Although it was previously found that women outperform men during odor identification [23, 24, 25), but our study has shown that the male and female have similar pattern of cerebral activation with no significant difference with respect to the extent and amount of the activated regions. Further investigation concerning the issue of gender effects on olfactory function seems warranted.

Similar to the fMRI technique, brain perfusion SPECT offers an objective approach, by which smell function can be assessed quantitatively without significant patient participation. Similarly, this technique offers another objective method by which differences between groups can be easily quantitated. However, SPECT procedure takes much more time in comparison to fMRI and involves radiation, and tends to be more expensive in many parts of the world. SPECT may be better than fMRI to visualize certain parts of the brain (such as the orbitofrontal cortex) that may be harder to see by fMRI due to signal distortions near the skull base. In comparison to SPECT, fMRI is faster, generally cheaper, can be repeated with different stimuli, and may be performed at the same time as conventional MRI to provide detailed anatomical images.

Finally it should be emphasized that our study is not free of drawbacks. There are some areas of brain unrelated to olfaction that appear to show activation. This remains unexplained and raises questions about the specificity of the SPECT images for olfaction. To answer this questions, experiments should be performed namely with no odor stimulation, with control of other process of olfactory stimuli such as memory, emotion or physiological blood pressure changes, etc. Additional conventional imaging such as MRI or CT would be useful to show the degree of brain encephalomalacia or atrophy. These regions would not be expected to activate, and may create falsely decreased activation in SPECT studies. In some cases of brain injury, despite minimal brain MRI changes, the apparently normal brain tissue may be functionally abnormal on SPECT. This distinction should be made in future studies when interpreting the SPECT images, since in regions of decreased SPECT activity, the corresponding degree of atrophy or encephalomalacia is not evident without the anatomical imaging. Also it should be noted that the Coin's test is not sufficient and completely reliable for confirming the presence of smell impairment and therefore further studies comparing brain perfusion SPECT with fMRI (as another reliable method in the assessment of smell impairment[26, 27]) is warranted.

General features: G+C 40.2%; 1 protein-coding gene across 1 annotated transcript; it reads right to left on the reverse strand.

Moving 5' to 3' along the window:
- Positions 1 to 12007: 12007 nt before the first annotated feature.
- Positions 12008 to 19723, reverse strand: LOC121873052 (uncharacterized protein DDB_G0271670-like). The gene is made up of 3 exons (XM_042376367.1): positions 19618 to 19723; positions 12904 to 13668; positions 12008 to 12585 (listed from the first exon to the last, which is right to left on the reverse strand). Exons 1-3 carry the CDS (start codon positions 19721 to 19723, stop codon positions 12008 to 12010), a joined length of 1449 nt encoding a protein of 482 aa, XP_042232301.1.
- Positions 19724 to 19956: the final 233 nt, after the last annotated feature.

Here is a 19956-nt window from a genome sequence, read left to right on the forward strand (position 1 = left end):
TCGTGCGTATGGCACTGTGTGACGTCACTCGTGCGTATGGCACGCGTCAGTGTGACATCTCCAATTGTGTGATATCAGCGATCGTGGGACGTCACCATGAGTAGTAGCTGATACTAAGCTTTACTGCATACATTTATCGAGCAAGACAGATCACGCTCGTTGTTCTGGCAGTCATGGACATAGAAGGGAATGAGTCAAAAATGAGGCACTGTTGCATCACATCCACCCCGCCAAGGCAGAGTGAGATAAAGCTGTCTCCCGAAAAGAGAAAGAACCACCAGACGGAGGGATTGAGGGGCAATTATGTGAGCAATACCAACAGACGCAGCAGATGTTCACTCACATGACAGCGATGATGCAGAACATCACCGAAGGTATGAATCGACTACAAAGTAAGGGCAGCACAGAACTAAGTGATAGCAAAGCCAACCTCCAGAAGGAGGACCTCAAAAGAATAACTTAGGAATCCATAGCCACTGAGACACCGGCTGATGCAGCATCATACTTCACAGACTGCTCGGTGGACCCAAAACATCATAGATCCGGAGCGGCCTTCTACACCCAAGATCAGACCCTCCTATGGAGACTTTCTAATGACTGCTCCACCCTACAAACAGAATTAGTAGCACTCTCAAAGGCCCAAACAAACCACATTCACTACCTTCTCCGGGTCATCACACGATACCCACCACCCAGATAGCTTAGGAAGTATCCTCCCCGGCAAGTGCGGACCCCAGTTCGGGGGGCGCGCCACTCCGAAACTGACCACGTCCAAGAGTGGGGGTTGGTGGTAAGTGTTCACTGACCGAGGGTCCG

Our study demonstrates that brain SPECT is a valuable imaging technique and could be considered as an alternative to other imaging modalities (particularly fMRI) in the diagnostic management of patients complaining of post-traumatic impaired smell. SPECT is specially a useful alternative when fMRI is unavailable or unsuitable and it is beneficial when more accuracy is desired (when fMRI results are either inconclusive or conflict with other clinical data). However, brain SPECT may benefit from complementary MRI or CT anatomical imaging.


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This study was supported by Tehran University of Medical Sciences. We are indebted to Dr. Jan Mohammad Malek Zadeh and Seyed Reza Arabi for their fruitful and useful suggestions. The authors thank the technologists at our department for data acquisition and other technical support.

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Correspondence to Majid Assadi.

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Authors' contributions

ME participated in writing of the manuscript and interpretation of the scintigraphic results. MA participated in its design and coordination, supervised the acquisition process and participated in the interpretation of the scintigraphic results and performed the statistical analysis. MK carried out the olfactory test. MS, AFE and BFS supervised the acquisition process and interpreted the scintigraphic results. AG and DB supervised the acquisition process and interpreted the scintigraphic results. All authors read and approved the final manuscript.

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Eftekhari, M., Assadi, M., Kazemi, M. et al. A preliminary study of neuroSPECT evaluation of patients with post-traumatic smell impairment. BMC Med Phys 5, 6 (2005).

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  • Positron Emission Tomography
  • Olfactory Function
  • Olfactory Stimulus
  • Brain SPECT
  • Olfactory Stimulation